Determinate Voyage

Shay Sheridan

Written for Yuletide New Year's Resolutions 2004


Peculiar, how the sea could seem so soothing, almost a nurturing presence, when so recently it had been wild and destructive, the instrument of his despair. That wildness seemed impossible now, as the waves slapped gently against the wood and the sails filled with a warm southerly breeze. The storm seemed unreal, distant, as if it had been nothing more than a nightmare from which he'd awakened with no harm done.

No harm; there was a thought. Nothing but an emptiness in his soul, a hole where his other half had been.

She's drowned.

He shook himself and drew the borrowed cloak more tightly about him, despite the lack of an actual chill in the air. The shiver felt real; the water, the wooden deck below him, the fact he was still alive did not. The slow rise and fall of the moonlit waves was lulling him, inducing the sensation of a waking dream. No wonder he was so pensive, so melancholy. He pushed a hand across his head and found his hair was still wet. When he ran his tongue along his palm, he tasted salt. That at least was real.

"My lord."

The corner of his mouth turned down. "I've asked you to not to call me that. I have no rank."

"Roderigo, then."

Sebastian startled, then hid it with a twitch of the cloak. He'd nearly forgotten the false name he'd offered when he'd come to himself, sprawled here on the deck surrounded by a dozen rough men. One never knew with these pirates; for all he knew they'd hauled him aboard to ransom him. Though their leader, this man Antonio, seemed a decent sort. Kind, even. He'd given him dry clothes, a cloak. Held him steady by the rail as he vomited salt water back into the sea.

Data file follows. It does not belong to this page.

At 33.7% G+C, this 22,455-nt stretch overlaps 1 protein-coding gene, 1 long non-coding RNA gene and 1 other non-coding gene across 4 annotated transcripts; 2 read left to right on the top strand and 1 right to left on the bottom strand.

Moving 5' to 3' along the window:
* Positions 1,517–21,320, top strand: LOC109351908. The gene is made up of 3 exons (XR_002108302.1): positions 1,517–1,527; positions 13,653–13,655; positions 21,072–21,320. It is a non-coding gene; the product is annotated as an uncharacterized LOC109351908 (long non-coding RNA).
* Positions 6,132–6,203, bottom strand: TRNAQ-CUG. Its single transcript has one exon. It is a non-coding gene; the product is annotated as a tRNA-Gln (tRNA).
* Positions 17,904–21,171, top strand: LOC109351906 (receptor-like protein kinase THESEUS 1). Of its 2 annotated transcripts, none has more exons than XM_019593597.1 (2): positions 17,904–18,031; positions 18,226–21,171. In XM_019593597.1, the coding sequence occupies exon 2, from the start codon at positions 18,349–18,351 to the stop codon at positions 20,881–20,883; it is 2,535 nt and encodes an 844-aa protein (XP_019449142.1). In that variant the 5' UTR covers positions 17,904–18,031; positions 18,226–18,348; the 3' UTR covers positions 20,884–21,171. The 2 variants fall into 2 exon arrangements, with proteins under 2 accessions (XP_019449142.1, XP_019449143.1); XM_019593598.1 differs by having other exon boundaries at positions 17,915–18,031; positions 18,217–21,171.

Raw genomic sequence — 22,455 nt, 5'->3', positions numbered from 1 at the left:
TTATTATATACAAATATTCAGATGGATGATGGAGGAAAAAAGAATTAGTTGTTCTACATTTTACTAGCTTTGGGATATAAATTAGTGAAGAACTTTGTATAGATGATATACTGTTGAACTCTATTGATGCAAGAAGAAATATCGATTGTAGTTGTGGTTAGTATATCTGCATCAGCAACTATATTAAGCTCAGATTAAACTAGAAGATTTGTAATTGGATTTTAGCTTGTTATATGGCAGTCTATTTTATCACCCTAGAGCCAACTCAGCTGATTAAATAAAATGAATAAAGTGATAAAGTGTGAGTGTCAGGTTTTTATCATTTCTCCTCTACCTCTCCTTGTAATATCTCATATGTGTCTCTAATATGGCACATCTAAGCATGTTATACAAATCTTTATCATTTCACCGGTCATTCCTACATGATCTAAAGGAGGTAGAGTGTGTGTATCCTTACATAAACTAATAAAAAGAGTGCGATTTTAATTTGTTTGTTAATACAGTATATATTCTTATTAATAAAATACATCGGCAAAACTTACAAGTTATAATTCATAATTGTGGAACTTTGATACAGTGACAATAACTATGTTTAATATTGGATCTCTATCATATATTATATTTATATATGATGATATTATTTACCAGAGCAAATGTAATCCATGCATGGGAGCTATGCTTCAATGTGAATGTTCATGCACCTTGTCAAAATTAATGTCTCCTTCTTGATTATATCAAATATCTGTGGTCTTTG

"I'm no one. A pauper. I'll be lucky if I can afford all the letters in my name."

"You are melancholy."

"Have I no reason to be?"

"Yes, my lo--Roderigo, but you've sat here since we pulled you up. Come. Eat something."

The anger died and was replaced by bitterness. Or sadness; he wasn't sure of anything any more. "I've lost everything."

Antonio came up beside him, a large presence smelling of leather and honest sweat and the slightest hint of sack. "You've lost all your possessions. But you're alive. Does that count for nothing?"

What right have I to live when my sister, the other half of myself, is dead?

"Come inside," the other man urged. "The fellows are sharing a tune. They're good comrades, I assure you. There's food -- not a fine banquet, of course, but meat and ale."

Sebastian turned away from the water to regard the other man, offering a thin smile. He felt tired, so very tired. "No, thank you. If you don't mind, I'll keep my own counsel this night, my friend."

A broad hand reached out to grip his shoulder, and dark eyes fixed on his searchingly. "I am your friend, you know. I mean you no harm."

The intensity of Antonio's gaze confused him. Why should he care if I eat, sleep, live or die, when I myself do not?

"I think it would be better if you were not alone tonight," Antonio continued. "The sea's a strange companion, as fickle as a lover, and as needful. She can make men do things, should they be melancholy. I'd not wish to see her call you to her."

A harsh laugh erupted from Sebastian's lips. "What? You think I'd throw myself over the side?"

Antonio shrugged. "Men have done."

"Not I, I assure you. I've no desire to kill myself." Liar. Go to her. Join her.

"I'm relieved to hear you say so, sir --"

"I am no 'sir.'"

"Your clothes and manner say different, I think, but that's all one."

"Sorry to disappoint you."